Expertly managing the museum’s small team of dedicated workers, Keren moved from Tel Aviv to nearby Afikim in 2017 to turn the museum into a contemporary art space serving the Jordan Valley.

One success was the 2018 group exhibition The Magic Kingdom (curated by Avi Lubin), which included the performance installation “Buddy / No Body Holy & the Crickets” by Oree Holban.

Like Bar Amotz, Holban skillfully used a pre-known tale, that of the artificial Pinocchio wishing to become a real boy, but introduced other themes: self-acceptance and transgender perspectives.

In R.U.R, Capek tied the conquest of labor by working machines to human bodies becoming superfluous. As people no longer knew what their bodies were good for, they could not bring new life into the world. The robots, after killing their masters, were faced with extinction as they, too, did not know the secret of birth.

The bodies of working men and women were celebrated at the museum in the 2021 exhibition Place, Architect, Artist (curated by Michael Jacobson), which honored the public artworks once proudly commissioned and displayed across this land. Murals by Sheldon Schoneberg lauded the body of the Jewish man of the field and depicted him as a direct descendant of the ancient Near-East harvester of wheat (at Kibbutz Afikim). Haifa’s Dagon granaries boast a graffito by Mordechai Gumpel, in it a barefoot woman proudly squats, facing the viewer, with kernels held between her legs.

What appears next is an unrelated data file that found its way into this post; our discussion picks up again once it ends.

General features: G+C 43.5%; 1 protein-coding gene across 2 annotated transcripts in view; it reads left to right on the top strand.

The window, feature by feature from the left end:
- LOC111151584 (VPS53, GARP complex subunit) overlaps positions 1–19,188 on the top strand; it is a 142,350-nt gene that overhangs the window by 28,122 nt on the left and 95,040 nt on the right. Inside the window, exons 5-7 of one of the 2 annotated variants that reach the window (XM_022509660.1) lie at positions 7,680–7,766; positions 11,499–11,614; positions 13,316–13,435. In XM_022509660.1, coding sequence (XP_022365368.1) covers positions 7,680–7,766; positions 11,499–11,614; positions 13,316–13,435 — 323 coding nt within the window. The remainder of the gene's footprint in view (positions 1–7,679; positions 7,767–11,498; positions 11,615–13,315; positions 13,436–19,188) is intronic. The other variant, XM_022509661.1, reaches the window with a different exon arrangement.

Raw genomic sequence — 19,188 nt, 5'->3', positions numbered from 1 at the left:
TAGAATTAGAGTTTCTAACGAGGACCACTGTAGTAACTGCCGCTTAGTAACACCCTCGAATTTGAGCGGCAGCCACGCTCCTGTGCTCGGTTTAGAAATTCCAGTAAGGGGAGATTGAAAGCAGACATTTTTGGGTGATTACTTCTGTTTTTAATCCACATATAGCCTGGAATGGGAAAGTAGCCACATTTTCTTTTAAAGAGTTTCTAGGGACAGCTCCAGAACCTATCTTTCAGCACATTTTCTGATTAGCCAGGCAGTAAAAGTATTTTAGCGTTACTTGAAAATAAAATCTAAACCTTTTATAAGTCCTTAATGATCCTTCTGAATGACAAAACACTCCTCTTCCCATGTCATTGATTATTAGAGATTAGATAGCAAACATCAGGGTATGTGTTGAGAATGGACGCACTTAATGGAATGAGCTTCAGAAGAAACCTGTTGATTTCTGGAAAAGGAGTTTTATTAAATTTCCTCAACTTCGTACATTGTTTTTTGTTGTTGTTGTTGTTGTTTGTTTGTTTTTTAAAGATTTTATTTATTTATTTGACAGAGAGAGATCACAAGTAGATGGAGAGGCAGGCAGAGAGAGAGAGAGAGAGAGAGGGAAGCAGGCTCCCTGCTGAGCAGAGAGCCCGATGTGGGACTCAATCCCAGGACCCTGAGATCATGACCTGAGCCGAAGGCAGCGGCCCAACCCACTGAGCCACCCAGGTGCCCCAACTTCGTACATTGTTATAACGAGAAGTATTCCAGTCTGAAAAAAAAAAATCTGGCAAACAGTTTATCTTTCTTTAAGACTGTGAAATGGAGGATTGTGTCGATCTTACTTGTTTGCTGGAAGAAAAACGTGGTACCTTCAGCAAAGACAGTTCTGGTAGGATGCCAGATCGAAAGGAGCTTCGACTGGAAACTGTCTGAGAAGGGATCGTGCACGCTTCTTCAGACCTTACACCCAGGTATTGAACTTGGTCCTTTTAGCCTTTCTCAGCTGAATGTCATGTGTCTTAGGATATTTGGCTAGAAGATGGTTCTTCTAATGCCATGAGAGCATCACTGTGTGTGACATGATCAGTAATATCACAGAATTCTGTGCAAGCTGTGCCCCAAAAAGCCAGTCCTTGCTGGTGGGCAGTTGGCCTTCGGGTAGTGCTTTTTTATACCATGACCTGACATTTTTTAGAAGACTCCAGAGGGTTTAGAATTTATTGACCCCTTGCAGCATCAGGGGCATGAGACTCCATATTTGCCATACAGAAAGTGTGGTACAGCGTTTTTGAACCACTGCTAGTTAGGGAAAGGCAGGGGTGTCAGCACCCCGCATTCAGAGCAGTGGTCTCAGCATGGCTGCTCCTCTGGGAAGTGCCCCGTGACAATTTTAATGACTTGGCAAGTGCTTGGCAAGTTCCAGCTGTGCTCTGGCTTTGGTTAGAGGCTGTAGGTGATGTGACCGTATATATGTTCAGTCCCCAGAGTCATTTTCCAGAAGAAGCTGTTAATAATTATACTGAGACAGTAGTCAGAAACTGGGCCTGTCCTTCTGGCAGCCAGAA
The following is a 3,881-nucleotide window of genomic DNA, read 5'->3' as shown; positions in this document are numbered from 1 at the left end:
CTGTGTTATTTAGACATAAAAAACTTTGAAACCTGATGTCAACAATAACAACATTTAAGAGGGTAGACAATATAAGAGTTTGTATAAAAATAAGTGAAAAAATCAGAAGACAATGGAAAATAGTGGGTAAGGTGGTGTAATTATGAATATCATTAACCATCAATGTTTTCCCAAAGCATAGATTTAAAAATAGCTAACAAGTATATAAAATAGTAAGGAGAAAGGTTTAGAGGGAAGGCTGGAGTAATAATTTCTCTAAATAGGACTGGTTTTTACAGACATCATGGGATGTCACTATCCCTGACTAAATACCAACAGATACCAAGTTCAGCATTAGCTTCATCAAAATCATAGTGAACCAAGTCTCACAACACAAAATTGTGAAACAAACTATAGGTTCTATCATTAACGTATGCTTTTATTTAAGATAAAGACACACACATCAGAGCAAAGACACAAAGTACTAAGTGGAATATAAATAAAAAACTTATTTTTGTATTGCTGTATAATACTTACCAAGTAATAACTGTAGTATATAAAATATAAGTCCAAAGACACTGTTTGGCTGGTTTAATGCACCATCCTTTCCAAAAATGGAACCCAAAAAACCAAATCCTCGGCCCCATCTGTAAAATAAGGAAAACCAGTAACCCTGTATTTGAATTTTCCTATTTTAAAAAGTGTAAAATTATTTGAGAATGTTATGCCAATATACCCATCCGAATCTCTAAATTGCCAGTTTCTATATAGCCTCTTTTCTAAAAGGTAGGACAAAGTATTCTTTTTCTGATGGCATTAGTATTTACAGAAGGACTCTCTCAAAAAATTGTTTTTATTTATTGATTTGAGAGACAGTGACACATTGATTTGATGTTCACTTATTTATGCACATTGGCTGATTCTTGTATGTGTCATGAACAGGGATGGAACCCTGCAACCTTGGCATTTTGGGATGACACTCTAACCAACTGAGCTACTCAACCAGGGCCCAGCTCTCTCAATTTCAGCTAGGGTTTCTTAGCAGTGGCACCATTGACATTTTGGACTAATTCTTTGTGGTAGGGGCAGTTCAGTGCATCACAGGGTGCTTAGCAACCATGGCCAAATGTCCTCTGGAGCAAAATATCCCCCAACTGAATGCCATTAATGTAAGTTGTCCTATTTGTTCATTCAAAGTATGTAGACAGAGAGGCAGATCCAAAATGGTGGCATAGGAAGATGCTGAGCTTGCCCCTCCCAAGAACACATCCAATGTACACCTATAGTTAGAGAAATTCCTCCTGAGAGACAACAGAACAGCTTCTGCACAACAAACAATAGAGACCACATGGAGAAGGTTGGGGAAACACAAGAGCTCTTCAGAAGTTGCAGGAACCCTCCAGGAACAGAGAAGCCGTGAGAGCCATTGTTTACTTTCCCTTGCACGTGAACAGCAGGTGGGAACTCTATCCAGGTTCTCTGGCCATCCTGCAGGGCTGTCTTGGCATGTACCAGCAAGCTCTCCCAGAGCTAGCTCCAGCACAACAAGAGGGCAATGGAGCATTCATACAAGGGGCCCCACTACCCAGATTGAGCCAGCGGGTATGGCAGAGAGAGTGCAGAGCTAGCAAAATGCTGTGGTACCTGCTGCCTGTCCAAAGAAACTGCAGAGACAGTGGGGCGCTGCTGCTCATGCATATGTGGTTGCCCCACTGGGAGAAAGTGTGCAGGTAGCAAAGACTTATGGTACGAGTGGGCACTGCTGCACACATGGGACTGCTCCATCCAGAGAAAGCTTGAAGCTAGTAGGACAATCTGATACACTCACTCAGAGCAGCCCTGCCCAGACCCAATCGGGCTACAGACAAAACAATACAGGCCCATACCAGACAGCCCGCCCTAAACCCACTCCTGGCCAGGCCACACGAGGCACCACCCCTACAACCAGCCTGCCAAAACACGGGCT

The museum seems keen to present excellent art and utilize its power to tell tales about our human bodies in this land. Women Workers’ Movement also includes the neon work by Nelly Agassi “Is this the hill I’m going to die on.” In his When Spring Falls Asleep (curated by Tali Ben-Nun, now being shown at the museum) Uri Weinstein presents a 10-minute video titled “Tsalafim.” The Hebrew word means both snipers and capers. The algorithm floods the viewer’s eye with images of telescopic-sights, first-person shooter video games and pickled capers. The AI is smart, and dumb, at the same time. The video-loop runs on a laptop next to a smiling cap, a baseball cap with a torn smiley on it, with many candle caps strewn on the floor leading to the table. These are scalp-like wax objects with a wick that the viewer might see as candles.

One brilliant work by Weinstein is easy to miss, a mobile phone keeps vibrating near one wall of the exhibition with the word “DAD” flashing on its screen.

Titled “Incoming Call from Dad,” it is a chilling work, a punch to the gut when we consider the museum came into being by parents (Meir and Reaya) who wished to honor the memory of their two fallen sons, one of whom died in combat during the 1948 War of Independence. The work is an unanswered call by a parent placed inside such a call turned into a building.

After the terrific colorful performance by Bar Amotz’s robots, stepping into Weinstein’s space is like jumping into a pool filled with ice water.

The final exhibition on offer at the museum is Yashin by Noa Schwartz. In her 2017 work “Euro,” Schwartz created the symbol of the EU currency in a wall by carving a semi-circle into it and installing two wooden shelves. One of the shelves had a ruby carefully placed on it.

In this exhibition she presents us with “Untitled (Sink with Pearl),” which offers – a pearl. Her delicate, handsome works are often a consideration of objects human bodies need (sinks, keys) or must offer to enjoy the basic comforts of life (some works are made from ground-up electric and utility bills).

While her works are a far cry from killer-robots, Schwartz is a highly intelligent artist, and her wry depictions of domesticity and money might be the bitter pill the hi-tech nation needs.

Guy Bar Amotz’s The Revolting Robots Show is on display until July 23 alongside When Spring Falls by Uri Weinstein and Yashin by Noa Schwartz. https://www.uri-rami-museum.co.il/